Whether you’ve felt the terrifying feeling in the pit of your stomach when realising a pet may be lost before or not, we all know the importance of keeping our fur-babies protected and safe from harm. 

We immunise, we reinforce fencing, we have neighbours keep an eye out while we are at work, but the thing is, pets of all kinds can and do go missing.   

Let’s talk about what your first steps should be in this situation to help alleviate anxiety and maximise efficiency when searching for your much loved dog, cat, bunny or guinea pig.  

Search the immediate area 

This may seem obvious but when panic sets in, we can all make questionable choices. If you suspect that your curious pet has gone walkabout, try to remain calm and check your immediate surrounds. You’d be surprised how any stories we’ve heard of pups accidentally being locked away in sheds or cats being found fast asleep at the back of the closed wardrobe – animals are adventurous and can sometimes find themselves in situations you might not have anticipated! Sing out to your neighbours, check under cars and on roads, and any local parks or walking tracks your pet might be familiar with. If luck is on your side, you might just find Fido frolicking in the local area, having lost track of time with all the fun and excitement of getting out of the yard. 

Check your microchip  

If you haven’t had any luck, we suggest ringing your local vet to see if your pet has been found and delivered by a kind-hearted Samaritan (sometimes these stellar human beings will return your pet home IF they are wearing a detailed collar tag). This is where is absolutely pays to microchip ALL OF YOUR PETS, and to ensure that the associated contact details are kept up to date. If you have not yet microchipped your pet, book in for an appointment at DVS today so we can maximise your chances of finding your loved one safe and sound if lost. In Victoria, vets with an 84Y agreement with their local council will contact you immediately if your pet is surrendered, and can often use local social media pages to call out to the local animal-loving community to keep an eye out on your behalf.  

If your pet has been picked up by an animal control ranger, they too will make every effort to reunite you with your fur-baby, so long as he/she is microchipped and registered. If this is not the case, you’ll have to contact the local shelters in your area to see if they can identify your dog or cat. You can also file a report with your local council – you’ll find the Wyndham council regularly updated Lost Animal Register link and shelters to contact here if you are a Point Cook local.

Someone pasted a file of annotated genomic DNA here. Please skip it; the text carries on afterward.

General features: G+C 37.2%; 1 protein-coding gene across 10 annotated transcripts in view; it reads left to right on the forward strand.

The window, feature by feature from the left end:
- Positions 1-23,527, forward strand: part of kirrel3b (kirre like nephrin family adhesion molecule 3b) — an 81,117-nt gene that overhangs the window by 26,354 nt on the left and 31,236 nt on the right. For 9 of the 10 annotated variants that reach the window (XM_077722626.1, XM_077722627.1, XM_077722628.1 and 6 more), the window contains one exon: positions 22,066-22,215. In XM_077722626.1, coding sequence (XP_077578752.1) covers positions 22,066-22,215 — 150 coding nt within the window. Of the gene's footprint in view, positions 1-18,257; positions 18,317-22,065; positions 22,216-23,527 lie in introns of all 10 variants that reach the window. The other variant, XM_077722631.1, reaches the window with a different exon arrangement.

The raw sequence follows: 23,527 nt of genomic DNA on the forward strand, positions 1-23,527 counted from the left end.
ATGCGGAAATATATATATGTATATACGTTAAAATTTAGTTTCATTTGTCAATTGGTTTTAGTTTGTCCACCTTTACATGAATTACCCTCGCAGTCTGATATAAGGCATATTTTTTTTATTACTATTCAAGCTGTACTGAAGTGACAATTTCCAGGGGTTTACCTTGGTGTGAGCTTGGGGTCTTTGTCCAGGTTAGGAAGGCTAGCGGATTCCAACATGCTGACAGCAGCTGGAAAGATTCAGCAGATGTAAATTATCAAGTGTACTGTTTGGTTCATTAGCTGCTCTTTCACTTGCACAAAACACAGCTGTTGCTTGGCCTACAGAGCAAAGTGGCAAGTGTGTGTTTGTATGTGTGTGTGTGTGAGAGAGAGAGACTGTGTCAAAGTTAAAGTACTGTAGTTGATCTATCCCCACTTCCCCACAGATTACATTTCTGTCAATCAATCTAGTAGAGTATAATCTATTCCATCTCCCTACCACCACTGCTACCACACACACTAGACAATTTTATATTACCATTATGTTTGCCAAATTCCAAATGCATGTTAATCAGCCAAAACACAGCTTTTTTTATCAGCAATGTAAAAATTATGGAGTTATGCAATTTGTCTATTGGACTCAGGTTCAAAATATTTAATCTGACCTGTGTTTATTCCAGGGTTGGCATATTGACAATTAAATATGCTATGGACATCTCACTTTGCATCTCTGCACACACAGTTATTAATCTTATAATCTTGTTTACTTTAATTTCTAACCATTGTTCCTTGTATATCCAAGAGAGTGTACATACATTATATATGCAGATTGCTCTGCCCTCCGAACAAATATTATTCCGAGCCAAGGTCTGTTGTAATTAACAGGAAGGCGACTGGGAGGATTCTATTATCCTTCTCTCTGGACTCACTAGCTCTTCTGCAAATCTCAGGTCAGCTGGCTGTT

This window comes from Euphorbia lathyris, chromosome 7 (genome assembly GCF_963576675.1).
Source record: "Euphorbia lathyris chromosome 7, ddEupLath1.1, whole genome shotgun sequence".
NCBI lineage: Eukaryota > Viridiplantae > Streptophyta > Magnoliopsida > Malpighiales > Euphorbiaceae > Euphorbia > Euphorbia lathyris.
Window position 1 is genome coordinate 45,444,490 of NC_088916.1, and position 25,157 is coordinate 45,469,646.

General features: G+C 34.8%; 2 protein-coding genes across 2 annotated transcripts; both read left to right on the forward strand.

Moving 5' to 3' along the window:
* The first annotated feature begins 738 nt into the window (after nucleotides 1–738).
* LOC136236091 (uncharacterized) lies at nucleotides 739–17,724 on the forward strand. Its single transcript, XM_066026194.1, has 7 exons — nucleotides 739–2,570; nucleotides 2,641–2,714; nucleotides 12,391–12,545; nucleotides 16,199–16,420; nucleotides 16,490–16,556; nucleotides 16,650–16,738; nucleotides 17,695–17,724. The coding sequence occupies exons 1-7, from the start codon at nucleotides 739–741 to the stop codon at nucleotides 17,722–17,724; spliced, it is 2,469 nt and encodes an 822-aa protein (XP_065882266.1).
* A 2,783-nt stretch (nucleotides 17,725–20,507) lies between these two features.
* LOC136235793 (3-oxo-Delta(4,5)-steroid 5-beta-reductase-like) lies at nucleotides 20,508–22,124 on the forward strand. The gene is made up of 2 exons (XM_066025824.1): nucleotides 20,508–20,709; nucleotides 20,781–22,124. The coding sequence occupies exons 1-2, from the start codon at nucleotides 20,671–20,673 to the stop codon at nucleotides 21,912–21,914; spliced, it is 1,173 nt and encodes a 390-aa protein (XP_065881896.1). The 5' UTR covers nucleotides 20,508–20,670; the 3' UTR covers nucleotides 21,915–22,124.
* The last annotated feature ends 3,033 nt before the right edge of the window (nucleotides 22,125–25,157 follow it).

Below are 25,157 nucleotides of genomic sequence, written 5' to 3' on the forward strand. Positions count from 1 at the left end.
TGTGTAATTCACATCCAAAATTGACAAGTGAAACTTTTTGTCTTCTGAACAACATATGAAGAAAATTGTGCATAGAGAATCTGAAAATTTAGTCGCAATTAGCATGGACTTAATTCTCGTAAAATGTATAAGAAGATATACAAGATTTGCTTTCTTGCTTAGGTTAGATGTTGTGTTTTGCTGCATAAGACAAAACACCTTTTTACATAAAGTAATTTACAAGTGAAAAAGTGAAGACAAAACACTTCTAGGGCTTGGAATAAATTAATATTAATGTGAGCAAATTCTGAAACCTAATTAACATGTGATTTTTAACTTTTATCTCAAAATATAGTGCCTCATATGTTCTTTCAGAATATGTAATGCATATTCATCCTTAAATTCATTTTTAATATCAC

Use Social Media 

Find your local ‘Lost and Found’ page for pets on Facebook and post a callout to encourage fellow community members to be aware that your pet is missing. You’d be surprised at how quickly word can travel using this platform, and how empathetic the users can be. Be sure to include a clear, recent picture of your pet to avoid confusion or unnecessary back and forth communication. You can also post to your personal page to get family and friends on board with the search.  

Leave food and bedding out  

If you have still not located your pet by nightfall, some people recommend leaving a bowl of food and some warm bedding outside in case your pet can find their way back while you sleep. Many missing pets have simply lost their way or have become scared and confused within a fairly close proximity to your home, so leaving familiar scents out to guide them may be of some help. These offerings may also be a welcomed delight if your pet finds their way home in the middle of the night, cold, tired, and most probably very hungry.  

While losing a pet can be a very distressing time for everyone involved, there are steps you can take to help you remain calm, with every avenue explored, while bulking your search party numbers. Like what? Always remember to microchip your pets, including your rabbits, birds, ferrets and guinea pigs, as we can tell within moments where these little critters live and who to return them to. Keep your pets details up to date with the data base its microchip is registered with. If you are not sure log on to www.petaddress.com.au key in the microchip number and they will provide you with the correct database and their contact information. 

Don’t forget to scan your pets microchip whenever you are at the vet clinic to ensure that it is still reading.  

If you have any questions about microchipping, would like to book in appointment to microchip your pets or need information on how to update your details, give us a call at the DVS clinic on 03 9369 1822.